Trend Report: Consumers Spend Big on Small Plates

Article ID: 654291

Released: 25-May-2016 2:05 PM EDT

Source Newsroom: Institute of Food Technologists (IFT)

Newswise — CHICAGO – One-third of consumers say they are eating more small portions than they did a few years ago. In the May issue of Food Technology magazine, Elizabeth Sloan highlights this and seven other trends related to consumer preferences for small plates and appetizers.

1. Garlic bread is America’s favorite appetizer, with 39 percent of consumers saying they “love” it. (Datassential 2014). Other favorites include fries, shrimp cocktail, fried cheese sticks, chicken strips/nuggets, potato skins, crab cakes, deviled eggs, crudité, cocktail meatballs, franks, sausages, sliders and bruschetta.

2. Fried appetizer items have declined on the Top 500 limited-service menus over the past two years. Product categories that showed sharp declines include breaded proteins, cheese sticks/fried cheese, breaded vegetables and fries.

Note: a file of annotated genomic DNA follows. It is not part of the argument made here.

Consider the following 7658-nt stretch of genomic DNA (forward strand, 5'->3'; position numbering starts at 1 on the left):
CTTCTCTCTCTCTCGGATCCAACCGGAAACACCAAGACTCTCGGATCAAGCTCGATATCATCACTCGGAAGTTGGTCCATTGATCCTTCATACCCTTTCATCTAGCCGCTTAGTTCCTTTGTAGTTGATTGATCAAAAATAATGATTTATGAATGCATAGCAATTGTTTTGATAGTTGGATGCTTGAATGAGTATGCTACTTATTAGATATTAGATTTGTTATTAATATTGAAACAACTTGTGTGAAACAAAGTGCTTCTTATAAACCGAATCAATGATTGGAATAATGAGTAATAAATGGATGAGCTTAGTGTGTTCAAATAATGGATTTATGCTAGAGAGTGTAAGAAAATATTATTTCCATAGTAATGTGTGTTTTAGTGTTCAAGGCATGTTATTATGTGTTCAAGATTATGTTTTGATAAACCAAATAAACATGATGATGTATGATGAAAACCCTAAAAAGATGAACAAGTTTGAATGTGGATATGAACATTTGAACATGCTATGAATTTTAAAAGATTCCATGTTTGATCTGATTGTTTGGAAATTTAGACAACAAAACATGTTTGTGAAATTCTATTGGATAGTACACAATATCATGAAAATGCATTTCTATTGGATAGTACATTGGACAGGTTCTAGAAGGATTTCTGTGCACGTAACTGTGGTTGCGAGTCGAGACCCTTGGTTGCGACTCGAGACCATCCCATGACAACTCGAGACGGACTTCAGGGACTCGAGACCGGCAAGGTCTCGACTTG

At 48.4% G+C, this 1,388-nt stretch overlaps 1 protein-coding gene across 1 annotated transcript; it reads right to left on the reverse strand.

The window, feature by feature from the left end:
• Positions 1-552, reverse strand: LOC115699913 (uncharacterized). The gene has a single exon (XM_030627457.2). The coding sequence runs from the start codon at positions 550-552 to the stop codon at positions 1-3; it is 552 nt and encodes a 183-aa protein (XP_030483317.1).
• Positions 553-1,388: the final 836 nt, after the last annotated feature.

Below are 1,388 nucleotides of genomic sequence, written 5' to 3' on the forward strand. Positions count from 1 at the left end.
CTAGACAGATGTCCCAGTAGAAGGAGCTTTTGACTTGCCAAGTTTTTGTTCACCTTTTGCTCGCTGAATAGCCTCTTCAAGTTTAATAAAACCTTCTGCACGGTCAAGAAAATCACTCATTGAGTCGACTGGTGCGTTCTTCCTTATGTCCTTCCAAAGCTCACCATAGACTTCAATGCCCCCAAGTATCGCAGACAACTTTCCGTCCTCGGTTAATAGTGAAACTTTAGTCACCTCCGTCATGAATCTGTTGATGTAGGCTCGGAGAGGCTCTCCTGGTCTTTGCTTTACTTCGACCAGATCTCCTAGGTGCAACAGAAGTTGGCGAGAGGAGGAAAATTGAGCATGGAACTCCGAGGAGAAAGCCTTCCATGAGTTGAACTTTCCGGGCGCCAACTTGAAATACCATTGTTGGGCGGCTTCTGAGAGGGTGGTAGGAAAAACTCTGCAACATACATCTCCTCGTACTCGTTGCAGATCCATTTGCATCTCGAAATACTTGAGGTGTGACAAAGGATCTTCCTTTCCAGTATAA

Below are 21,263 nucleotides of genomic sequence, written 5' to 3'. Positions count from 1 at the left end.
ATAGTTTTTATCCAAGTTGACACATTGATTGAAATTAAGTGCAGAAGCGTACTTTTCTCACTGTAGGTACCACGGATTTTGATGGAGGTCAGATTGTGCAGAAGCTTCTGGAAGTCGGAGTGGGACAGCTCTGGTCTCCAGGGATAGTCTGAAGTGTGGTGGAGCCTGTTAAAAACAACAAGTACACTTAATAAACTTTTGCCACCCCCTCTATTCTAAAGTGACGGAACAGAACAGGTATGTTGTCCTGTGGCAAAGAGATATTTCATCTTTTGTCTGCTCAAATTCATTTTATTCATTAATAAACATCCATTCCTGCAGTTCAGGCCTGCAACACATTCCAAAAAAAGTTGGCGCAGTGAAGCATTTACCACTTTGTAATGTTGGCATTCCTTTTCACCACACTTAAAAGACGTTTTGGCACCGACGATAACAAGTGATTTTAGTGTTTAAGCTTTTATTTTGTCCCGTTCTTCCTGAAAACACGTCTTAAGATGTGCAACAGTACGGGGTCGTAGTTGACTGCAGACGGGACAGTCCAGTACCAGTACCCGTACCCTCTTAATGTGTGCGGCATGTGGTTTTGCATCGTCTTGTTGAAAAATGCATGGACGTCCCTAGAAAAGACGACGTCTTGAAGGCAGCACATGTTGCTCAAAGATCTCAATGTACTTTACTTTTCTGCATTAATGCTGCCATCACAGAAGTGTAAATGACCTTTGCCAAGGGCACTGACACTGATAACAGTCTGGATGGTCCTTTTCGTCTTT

3. Lettuce wraps, ahi tuna, hummus, meatballs and flatbread were the fastest-growing appetizer dishes on restaurant menus in 2015 (Datassential 2015).

4. Millennials are the demographic most likely to have a dinner-time meal of appetizers (Gallup Study of Cooking Knowledge and Skills 2014).

5. Two-thirds of appetizers were eaten away from home in 2015 and three-quarters were consumed hot (Datassential 2015).

6. Cheese, guacamole, quesadillas, hummus, other dips and chicken strips were the appetizers chosen most frequently for at-home consumption. (Gallup Study of Cooking Knowledge and Skills 2014).

7. At home, 46 percent of appetizers were made or assembled from scratch, 29 percent were prepared using prepacked/refrigerated items and 25 percent were frozen (Datassential 2015).

Read the article in Food Technology here.

About IFTFounded in 1939, the Institute of Food Technologists is committed to advancing the science of food. Our non-profit scientific society—more than 17,000 members from more than 95 countries—brings together food scientists, technologists and related professionals from academia, government and industry. For more information, please visit ift.org.


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